I recommend mapping Key Partners to Key Activities. If an activity is key, it’s still part of your business model. This is a way to denote which specific Partners are handling various Key Activities for you.

Outcome

A list of Key Partnerships with notes on their relationship to Key Activities.

Step 9 (of 10): Cost Structure

business model canvas cost structure

You’ve worked to understand how your Key Activities drive your propositions and hence your revenue. How do they drive costs? Are those costs well aligned with the key Value Propositions? Are the costs more fixed or variable as you test different business models? Are they more linear with your scaling or more fixed? You’ll want to have these in mind as you tweak your model.

Outcome

A list of Cost Structure elements with notes on their relationship to Key Activities.

Step 10 (of 10): Applications, Review & Next Steps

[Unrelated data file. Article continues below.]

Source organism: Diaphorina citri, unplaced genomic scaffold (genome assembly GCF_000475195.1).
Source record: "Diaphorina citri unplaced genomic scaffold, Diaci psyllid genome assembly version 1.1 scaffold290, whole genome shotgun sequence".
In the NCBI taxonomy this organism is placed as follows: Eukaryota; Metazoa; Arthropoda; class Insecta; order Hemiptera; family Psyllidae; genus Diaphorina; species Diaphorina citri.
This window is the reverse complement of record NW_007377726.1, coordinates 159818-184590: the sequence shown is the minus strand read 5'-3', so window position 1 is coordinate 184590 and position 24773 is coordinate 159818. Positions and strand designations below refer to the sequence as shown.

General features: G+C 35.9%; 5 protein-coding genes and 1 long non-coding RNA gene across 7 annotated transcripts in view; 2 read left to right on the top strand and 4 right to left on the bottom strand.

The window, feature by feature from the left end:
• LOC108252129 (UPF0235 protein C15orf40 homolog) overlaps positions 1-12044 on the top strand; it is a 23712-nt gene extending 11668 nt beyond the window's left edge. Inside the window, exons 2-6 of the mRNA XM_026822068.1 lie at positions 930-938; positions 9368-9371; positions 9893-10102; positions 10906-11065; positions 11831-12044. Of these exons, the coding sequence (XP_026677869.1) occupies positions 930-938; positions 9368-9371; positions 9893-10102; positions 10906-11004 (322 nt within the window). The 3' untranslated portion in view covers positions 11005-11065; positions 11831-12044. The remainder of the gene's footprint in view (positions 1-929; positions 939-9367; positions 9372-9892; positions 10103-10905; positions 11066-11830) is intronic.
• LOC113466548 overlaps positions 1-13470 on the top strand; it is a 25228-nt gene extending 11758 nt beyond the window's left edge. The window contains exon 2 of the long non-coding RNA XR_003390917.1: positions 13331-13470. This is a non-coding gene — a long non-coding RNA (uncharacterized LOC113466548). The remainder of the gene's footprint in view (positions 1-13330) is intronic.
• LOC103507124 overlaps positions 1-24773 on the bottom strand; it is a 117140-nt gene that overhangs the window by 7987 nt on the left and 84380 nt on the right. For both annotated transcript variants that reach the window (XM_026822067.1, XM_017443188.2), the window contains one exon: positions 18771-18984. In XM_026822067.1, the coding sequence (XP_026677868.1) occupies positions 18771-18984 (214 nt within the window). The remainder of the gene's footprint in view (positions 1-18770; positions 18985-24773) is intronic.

Core Applications

The most core and obvious applications of the Canvas are to ask:
– Does it make sense?
– Could it be better?
– Does the rest of my team understand and agree? Have additional ideas?
– Rinse and repeat at least quarterly

Competitiveness

The business model canvas does a good job of helping you figure out your business, which is a good place to start. You also want to look at the competitive environment and think about whether you how you have and can maintain a long term competitive advantage.

Next Steps

Every business is a work in progress. As you go through the canvas, you may encounter areas that give you trouble